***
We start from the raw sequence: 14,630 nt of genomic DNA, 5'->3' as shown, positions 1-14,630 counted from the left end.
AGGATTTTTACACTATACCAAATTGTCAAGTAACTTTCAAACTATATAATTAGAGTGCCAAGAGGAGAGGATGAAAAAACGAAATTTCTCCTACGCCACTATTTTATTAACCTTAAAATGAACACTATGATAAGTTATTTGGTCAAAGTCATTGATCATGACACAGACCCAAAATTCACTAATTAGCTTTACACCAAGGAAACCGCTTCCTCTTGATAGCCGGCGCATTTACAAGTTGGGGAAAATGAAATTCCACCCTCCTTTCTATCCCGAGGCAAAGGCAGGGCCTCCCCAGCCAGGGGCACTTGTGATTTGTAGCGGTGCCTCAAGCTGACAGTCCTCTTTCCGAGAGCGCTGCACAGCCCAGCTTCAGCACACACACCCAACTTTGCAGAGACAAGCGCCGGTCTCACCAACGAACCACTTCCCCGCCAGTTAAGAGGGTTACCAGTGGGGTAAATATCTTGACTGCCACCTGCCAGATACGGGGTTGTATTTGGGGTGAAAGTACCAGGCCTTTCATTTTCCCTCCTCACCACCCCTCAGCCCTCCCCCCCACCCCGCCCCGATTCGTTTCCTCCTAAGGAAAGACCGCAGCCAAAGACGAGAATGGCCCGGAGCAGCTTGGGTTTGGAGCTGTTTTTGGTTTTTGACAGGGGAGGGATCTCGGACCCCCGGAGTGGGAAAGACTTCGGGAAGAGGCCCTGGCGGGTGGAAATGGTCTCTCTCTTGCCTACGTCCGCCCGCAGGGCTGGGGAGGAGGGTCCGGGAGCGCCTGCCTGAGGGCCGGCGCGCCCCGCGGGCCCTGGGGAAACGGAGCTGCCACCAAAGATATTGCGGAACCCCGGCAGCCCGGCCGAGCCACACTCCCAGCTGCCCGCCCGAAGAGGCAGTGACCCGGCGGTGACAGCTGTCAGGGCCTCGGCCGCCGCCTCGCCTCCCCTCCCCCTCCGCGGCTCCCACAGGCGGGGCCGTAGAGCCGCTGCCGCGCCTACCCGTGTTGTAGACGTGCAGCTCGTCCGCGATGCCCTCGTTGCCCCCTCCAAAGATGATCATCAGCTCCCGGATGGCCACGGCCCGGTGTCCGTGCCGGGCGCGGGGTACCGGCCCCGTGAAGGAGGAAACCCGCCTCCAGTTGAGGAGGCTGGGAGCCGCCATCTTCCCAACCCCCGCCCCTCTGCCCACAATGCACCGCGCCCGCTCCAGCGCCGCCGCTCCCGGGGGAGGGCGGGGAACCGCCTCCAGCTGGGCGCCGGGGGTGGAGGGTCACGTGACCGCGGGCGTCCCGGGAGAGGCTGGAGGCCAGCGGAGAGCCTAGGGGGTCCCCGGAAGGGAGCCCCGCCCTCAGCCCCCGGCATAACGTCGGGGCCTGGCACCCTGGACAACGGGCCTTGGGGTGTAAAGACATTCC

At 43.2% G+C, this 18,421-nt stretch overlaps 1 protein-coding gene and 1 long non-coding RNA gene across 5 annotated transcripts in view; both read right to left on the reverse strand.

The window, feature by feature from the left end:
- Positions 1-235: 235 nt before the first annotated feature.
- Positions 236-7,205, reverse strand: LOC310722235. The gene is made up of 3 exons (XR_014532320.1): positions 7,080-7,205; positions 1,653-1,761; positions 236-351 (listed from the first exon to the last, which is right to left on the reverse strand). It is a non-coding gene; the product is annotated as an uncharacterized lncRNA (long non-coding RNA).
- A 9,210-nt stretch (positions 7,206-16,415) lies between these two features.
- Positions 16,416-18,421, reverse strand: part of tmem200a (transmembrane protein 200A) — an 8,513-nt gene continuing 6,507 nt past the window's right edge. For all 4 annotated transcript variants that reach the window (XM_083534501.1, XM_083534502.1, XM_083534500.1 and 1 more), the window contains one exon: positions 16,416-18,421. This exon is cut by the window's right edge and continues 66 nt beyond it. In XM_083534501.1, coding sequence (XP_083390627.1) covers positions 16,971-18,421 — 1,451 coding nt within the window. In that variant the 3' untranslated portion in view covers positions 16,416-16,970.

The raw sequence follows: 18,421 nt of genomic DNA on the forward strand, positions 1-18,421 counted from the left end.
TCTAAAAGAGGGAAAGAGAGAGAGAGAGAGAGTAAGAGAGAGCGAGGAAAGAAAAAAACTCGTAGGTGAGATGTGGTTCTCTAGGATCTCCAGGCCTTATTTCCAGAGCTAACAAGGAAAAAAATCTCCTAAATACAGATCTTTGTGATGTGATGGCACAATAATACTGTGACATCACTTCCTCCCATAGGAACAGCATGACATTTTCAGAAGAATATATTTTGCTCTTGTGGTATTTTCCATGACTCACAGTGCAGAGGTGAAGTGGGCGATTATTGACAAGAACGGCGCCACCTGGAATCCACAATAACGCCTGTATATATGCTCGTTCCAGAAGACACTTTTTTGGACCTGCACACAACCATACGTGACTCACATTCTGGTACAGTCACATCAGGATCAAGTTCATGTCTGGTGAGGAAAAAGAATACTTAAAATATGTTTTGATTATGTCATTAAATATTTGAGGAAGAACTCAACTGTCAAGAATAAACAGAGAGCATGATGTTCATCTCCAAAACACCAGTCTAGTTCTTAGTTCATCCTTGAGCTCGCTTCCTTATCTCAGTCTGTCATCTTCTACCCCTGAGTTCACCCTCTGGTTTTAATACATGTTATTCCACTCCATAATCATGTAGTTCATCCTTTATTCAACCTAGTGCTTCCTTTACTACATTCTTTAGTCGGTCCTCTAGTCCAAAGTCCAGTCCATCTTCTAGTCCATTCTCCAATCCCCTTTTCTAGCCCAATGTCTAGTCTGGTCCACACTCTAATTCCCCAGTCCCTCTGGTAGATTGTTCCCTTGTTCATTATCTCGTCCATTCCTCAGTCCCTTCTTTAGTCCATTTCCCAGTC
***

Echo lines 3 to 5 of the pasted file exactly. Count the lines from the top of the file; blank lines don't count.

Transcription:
At 43.2% G+C, this 18,421-nt stretch overlaps 1 protein-coding gene and 1 long non-coding RNA gene across 5 annotated transcripts in view; both read right to left on the reverse strand.

The window, feature by feature from the left end:
- Positions 1-235: 235 nt before the first annotated feature.